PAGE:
In an era of unparalled experimentation and invention in cocktails the need for new, fresh names can add a thrilling additional layer to the creative act. Coming up with that perfect title can bring the whole project together, capping it off with a pretty verbal bow, le mot juste--or it can induce mindlock and inertia. Most bartenders probably experience both side of the naming coin, with it coming easily in one instance and then not coming at all in another. I recently tasted something really lovely and uncommon, a marriage of El Buho mezcal, tangerine, chamomile grappa, citrus and thyme. Jonathan DeLeon of the Lower East Side's Piedmont-style Italian spot Sorella had come up with a few winners in the short time I've known him, often involving unexpected, seeminlgy improbable combinations. He seems to have his own palate and picks some odd flavors on the color wheel of herbs and spirits that you'd never noticed before, but are pleased to have found in his cocktails. Naming the things, however, is not his strong suit. Perhaps that's in keeping with his off-the-beaten-path cocktails--it can be hard to put a name to a new construct. But this cocktail wound up involving 5 people in a periptatic sequence of half-hearted brainstorming sessions, reluctant emails, listless conversations, most of which ended in a semi-satisfied detente of sorts, a "good enough" name. I'm not sure every cocktail needs its own name. But this one really defied any resolution.
When Jonathan first made it for me a couple weeks ago they were just calling it a "Mexcal, tangerine and thyme cocktail", which may still be the best name. It turned out that the mezcal was actually the very, very new one that my friend Redford was involved in making and importing, and given that less than 50 preview bottles were circulating around New York City it felt like a pretty big and very cool coincidence . (El Buho will be available April 2nd through Faropian, more on the subtle, 89 proof mezcal shortly.)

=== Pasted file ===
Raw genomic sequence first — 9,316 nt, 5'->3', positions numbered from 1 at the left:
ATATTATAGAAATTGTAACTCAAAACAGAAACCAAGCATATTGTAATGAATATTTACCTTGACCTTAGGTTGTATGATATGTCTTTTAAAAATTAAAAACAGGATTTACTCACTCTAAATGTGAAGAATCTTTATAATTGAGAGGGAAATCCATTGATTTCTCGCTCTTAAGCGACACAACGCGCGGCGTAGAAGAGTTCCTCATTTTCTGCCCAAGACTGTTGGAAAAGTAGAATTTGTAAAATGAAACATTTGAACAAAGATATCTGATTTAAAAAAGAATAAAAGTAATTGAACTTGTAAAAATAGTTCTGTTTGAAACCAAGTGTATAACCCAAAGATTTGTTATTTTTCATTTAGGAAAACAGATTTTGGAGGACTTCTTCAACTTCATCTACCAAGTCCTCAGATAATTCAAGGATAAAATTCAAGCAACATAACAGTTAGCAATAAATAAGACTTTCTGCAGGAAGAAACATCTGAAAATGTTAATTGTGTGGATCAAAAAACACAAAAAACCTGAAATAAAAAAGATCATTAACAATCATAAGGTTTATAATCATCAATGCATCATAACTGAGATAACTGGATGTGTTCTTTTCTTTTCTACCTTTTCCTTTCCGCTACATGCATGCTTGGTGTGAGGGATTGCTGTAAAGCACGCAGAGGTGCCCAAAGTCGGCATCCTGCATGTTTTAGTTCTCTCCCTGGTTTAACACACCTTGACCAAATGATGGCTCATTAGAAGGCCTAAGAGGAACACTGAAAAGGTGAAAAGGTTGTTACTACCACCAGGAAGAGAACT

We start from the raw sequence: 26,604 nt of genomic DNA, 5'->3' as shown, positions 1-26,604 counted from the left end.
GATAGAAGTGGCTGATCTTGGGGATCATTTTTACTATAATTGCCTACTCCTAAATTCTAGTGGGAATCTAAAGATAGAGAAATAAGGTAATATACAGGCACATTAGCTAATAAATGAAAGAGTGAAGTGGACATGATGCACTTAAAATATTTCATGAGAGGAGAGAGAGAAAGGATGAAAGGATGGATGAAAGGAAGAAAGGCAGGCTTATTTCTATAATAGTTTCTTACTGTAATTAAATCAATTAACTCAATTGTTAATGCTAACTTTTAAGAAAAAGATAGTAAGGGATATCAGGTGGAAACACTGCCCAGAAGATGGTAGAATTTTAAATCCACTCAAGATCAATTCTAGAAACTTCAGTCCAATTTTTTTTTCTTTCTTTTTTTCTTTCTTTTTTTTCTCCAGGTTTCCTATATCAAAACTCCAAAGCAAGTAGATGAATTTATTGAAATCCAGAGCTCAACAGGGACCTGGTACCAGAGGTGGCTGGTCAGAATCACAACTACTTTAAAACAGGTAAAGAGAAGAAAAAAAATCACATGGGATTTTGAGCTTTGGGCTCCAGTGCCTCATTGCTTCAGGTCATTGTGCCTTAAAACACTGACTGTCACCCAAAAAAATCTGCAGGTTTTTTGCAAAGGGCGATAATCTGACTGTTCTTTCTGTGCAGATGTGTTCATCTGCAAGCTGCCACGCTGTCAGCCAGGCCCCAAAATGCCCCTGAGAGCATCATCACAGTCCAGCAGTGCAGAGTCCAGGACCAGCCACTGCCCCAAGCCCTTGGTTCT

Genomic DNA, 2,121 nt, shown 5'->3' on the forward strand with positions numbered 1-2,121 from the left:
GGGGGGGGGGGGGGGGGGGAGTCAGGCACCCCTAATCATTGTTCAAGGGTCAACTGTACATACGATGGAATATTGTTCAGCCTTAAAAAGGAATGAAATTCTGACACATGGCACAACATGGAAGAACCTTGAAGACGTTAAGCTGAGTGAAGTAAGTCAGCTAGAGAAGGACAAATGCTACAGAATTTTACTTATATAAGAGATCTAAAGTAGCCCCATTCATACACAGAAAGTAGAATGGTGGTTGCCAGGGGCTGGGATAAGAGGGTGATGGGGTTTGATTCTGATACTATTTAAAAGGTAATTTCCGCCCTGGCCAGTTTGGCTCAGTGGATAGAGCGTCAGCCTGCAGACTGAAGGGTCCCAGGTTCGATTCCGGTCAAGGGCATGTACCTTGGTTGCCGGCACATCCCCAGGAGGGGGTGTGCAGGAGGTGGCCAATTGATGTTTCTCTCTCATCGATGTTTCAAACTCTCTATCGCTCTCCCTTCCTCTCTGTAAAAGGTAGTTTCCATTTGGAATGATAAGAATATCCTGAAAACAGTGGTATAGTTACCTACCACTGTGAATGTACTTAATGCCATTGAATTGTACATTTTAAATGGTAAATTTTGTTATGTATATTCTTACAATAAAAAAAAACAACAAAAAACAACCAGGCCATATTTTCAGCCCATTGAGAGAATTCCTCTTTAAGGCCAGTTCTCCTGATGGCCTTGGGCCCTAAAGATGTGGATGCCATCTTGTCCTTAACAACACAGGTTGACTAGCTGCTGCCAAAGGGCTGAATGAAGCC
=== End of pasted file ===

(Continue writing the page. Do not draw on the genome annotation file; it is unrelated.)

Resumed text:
Various iterations of the name include, but are not limited to: Mezcal T Thyme (from Sorella partner Sarah Krathen), El Buho Nido (The Owl's Nest) from Embury cohort Jason Schell, but that somehow didn't land, either. As fitting as it was a bird's nest isn't necessarily something you want to drink.
Then I had a cinematic brainwave and decided to insert myself into the equation, which doubtless only added to the confusion. The tangerine juice made me think of Kate Winslet's compulsive hair-dyer in "Eternal Sunshine Of The Spotless Mind", and the scene where she runs in to the bedroom and jumps on Jim Carrey with freshly tangerine-d hair. The unmoored quality of the film seemed apropos to this drink without a clear antecedent, but Winslet's character's name, Klementine Krucynski, seemed unwieldy to Jonathan, and he was probably correct. Still, fun idea.
The Tango Thyme was in play for a minute, followed by a brief flirtation with Tango Mezzo Forte. Then, moments before press time a note from Jonathtan showed up in my inbox. "Disregard all previous emails. "A Tango And A Smoke" is my pick." So, without further ado:
A TANGO AND A SMOKE
1 oz El Buho Mezcal
1oz Montanaro chamomile grappa
2.5 thyme twigs, leaves pulled off into drink mixture
1.5 oz tangerine juice
1/4 oz ginger syrup
1/2 oz lemon juice
1/2 oz lime juice
Shake well, strain over fresh ice, top with club soda and a few thyme leaves.
And depsite being quiten taken with the cocktail, somehow I'm still not completely sold on the name. Once you open that Pandora's Box, it can be hard to close. J.R.
El Buho arrives....